As you can see, there’s a huge demand for websites that offer an inclusive design.
2. You’re missing a sizeable portion of the target audience
As you’ve probably figured out from the above statistics, a considerable portion of your consumer base requires accessible websites on a daily basis. If consumers cannot access the information on your website or the products you’re selling, they will simply find another site that is easier to use and caters to their specific needs.
71% will leave a site that’s not accessible. Not only are you losing customers, but you’re practically handing them over to your competitors.
In case you haven’t noticed, people are relying on digital interactions more than ever. So whether a person wants to order groceries or access their banking information, your website needs to be as easily accessible by everyone as a physical public space.
4. It’s an easy way to satisfy your customers
People demand a seamless, intuitive, and memorable online experience. A site that’s easy to navigate and use is bound to please a lot of visitors.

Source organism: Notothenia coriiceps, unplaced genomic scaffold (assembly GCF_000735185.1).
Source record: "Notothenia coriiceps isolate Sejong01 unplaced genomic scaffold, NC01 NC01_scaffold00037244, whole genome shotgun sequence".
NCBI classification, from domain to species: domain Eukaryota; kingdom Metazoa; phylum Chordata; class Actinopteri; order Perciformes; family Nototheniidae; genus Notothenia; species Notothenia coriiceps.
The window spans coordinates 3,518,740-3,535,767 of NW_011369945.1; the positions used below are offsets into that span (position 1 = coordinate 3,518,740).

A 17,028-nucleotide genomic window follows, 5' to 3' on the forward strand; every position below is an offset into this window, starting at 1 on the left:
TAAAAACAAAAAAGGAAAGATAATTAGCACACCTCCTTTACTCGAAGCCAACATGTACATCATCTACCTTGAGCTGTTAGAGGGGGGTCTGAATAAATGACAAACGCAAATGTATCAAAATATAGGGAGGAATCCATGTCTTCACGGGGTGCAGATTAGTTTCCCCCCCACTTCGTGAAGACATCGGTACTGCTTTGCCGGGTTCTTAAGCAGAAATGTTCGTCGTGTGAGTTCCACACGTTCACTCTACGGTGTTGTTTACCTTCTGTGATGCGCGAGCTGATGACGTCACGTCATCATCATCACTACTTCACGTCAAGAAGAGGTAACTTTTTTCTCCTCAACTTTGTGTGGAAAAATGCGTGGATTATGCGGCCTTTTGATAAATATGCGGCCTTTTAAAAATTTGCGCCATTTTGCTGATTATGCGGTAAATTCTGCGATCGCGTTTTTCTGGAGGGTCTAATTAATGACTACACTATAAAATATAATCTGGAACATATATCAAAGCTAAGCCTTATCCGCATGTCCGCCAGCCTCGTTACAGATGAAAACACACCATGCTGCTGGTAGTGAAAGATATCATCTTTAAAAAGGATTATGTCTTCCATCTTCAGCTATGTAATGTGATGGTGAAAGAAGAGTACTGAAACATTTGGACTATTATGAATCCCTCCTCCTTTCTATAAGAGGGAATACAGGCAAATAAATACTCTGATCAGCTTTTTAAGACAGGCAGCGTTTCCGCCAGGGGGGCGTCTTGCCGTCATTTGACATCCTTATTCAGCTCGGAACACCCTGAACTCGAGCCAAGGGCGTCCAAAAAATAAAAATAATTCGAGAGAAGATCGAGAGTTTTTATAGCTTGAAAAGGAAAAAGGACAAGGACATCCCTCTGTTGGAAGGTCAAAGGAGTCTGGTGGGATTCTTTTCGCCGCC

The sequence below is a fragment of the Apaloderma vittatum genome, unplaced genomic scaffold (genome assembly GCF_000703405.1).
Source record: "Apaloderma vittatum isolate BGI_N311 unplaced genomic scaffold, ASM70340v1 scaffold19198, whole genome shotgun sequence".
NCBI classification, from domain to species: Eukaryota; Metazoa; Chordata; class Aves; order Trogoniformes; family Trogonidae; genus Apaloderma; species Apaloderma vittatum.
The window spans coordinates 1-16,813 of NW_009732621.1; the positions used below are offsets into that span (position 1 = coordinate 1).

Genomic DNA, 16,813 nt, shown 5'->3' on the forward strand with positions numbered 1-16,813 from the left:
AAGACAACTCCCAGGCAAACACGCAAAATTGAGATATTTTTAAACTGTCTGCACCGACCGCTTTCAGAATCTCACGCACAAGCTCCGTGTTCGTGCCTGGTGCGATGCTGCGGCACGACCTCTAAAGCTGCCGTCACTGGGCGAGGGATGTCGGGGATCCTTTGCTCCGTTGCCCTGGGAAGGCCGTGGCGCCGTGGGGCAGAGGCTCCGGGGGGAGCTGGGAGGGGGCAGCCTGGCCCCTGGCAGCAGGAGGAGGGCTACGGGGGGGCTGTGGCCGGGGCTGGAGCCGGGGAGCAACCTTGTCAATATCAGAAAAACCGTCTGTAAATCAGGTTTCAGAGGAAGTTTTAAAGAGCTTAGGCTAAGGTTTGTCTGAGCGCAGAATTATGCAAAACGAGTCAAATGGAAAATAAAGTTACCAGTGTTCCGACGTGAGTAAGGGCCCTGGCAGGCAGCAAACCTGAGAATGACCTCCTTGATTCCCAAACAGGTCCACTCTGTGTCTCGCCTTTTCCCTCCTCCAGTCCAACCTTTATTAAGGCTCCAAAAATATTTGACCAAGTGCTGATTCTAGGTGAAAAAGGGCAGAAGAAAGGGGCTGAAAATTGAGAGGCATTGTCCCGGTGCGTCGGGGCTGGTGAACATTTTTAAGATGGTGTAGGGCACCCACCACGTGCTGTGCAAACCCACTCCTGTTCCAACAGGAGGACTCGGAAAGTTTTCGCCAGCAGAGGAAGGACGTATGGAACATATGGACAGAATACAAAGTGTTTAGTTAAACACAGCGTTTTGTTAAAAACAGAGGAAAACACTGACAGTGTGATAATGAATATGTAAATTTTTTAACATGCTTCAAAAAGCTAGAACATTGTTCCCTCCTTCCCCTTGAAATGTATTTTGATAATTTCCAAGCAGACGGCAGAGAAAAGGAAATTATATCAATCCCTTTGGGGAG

But when it comes to users with permanent disabilities, an accessible website is a necessity. According to Daryn Harpaz, Founder and CEO of Zenyth Group, more than 85% of websites do not offer an inclusive experience. So by aligning your website with their needs, you’ve just won them over.
5. Foster growth
Online businesses need to grow in order to remain profitable and competitive. By reaching out to people with disabilities, you are expanding your consumer base.
6. Enhancing loyalty
Happy customers will keep coming back to your website. After all, it’s not easy to find a site that understands their challenges and limitations. According to a Click-Away Pound Survey, 80% of people with disabilities will continue to support a brand that has an accessible website by continuing to shop on it. More importantly, they are very loyal customers, often becoming brand ambassadors.
7. Increase in revenue
When your website makes it easy to browse and shop, visitors will continue to use it. And the longer they remain onsite, the greater the chances of conversion. 81% are willing to buy a product even if it costs more from an accessible website than to purchase the same product from an inaccessible website.